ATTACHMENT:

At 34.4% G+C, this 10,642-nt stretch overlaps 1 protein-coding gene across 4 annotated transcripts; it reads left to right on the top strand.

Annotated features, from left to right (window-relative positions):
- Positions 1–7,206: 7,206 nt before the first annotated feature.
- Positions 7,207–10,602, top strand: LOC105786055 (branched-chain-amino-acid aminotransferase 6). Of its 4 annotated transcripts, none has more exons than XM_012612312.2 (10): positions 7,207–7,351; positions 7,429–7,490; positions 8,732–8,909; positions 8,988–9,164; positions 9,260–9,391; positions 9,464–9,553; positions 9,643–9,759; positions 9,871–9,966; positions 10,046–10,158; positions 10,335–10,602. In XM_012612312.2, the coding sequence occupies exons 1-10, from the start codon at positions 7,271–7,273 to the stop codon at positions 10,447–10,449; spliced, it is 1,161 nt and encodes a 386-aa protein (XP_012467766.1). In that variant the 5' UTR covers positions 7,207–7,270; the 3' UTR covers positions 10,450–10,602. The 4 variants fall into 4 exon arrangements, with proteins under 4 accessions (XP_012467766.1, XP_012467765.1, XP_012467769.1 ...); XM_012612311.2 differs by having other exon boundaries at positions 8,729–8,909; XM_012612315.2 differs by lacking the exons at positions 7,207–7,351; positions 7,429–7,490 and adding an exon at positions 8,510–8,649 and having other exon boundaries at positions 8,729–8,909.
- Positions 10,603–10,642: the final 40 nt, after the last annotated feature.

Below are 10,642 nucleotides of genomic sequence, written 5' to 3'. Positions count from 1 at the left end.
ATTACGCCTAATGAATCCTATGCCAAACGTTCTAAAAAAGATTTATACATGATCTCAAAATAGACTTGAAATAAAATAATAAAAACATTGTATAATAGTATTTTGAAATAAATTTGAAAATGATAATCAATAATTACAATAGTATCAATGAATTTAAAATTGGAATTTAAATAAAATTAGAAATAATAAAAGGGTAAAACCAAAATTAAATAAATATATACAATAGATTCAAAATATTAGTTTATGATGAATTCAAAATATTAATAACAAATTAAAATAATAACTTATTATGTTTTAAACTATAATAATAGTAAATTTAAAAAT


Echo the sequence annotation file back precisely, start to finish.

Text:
At 34.4% G+C, this 10,642-nt stretch overlaps 1 protein-coding gene across 4 annotated transcripts; it reads left to right on the top strand.

Annotated features, from left to right (window-relative positions):
- Positions 1–7,206: 7,206 nt before the first annotated feature.
- Positions 7,207–10,602, top strand: LOC105786055 (branched-chain-amino-acid aminotransferase 6). Of its 4 annotated transcripts, none has more exons than XM_012612312.2 (10): positions 7,207–7,351; positions 7,429–7,490; positions 8,732–8,909; positions 8,988–9,164; positions 9,260–9,391; positions 9,464–9,553; positions 9,643–9,759; positions 9,871–9,966; positions 10,046–10,158; positions 10,335–10,602. In XM_012612312.2, the coding sequence occupies exons 1-10, from the start codon at positions 7,271–7,273 to the stop codon at positions 10,447–10,449; spliced, it is 1,161 nt and encodes a 386-aa protein (XP_012467766.1). In that variant the 5' UTR covers positions 7,207–7,270; the 3' UTR covers positions 10,450–10,602. The 4 variants fall into 4 exon arrangements, with proteins under 4 accessions (XP_012467766.1, XP_012467765.1, XP_012467769.1 ...); XM_012612311.2 differs by having other exon boundaries at positions 8,729–8,909; XM_012612315.2 differs by lacking the exons at positions 7,207–7,351; positions 7,429–7,490 and adding an exon at positions 8,510–8,649 and having other exon boundaries at positions 8,729–8,909.
- Positions 10,603–10,642: the final 40 nt, after the last annotated feature.

Below are 10,642 nucleotides of genomic sequence, written 5' to 3'. Positions count from 1 at the left end.
ATTACGCCTAATGAATCCTATGCCAAACGTTCTAAAAAAGATTTATACATGATCTCAAAATAGACTTGAAATAAAATAATAAAAACATTGTATAATAGTATTTTGAAATAAATTTGAAAATGATAATCAATAATTACAATAGTATCAATGAATTTAAAATTGGAATTTAAATAAAATTAGAAATAATAAAAGGGTAAAACCAAAATTAAATAAATATATACAATAGATTCAAAATATTAGTTTATGATGAATTCAAAATATTAATAACAAATTAAAATAATAACTTATTATGTTTTAAACTATAATAATAGTAAATTTAAAAAT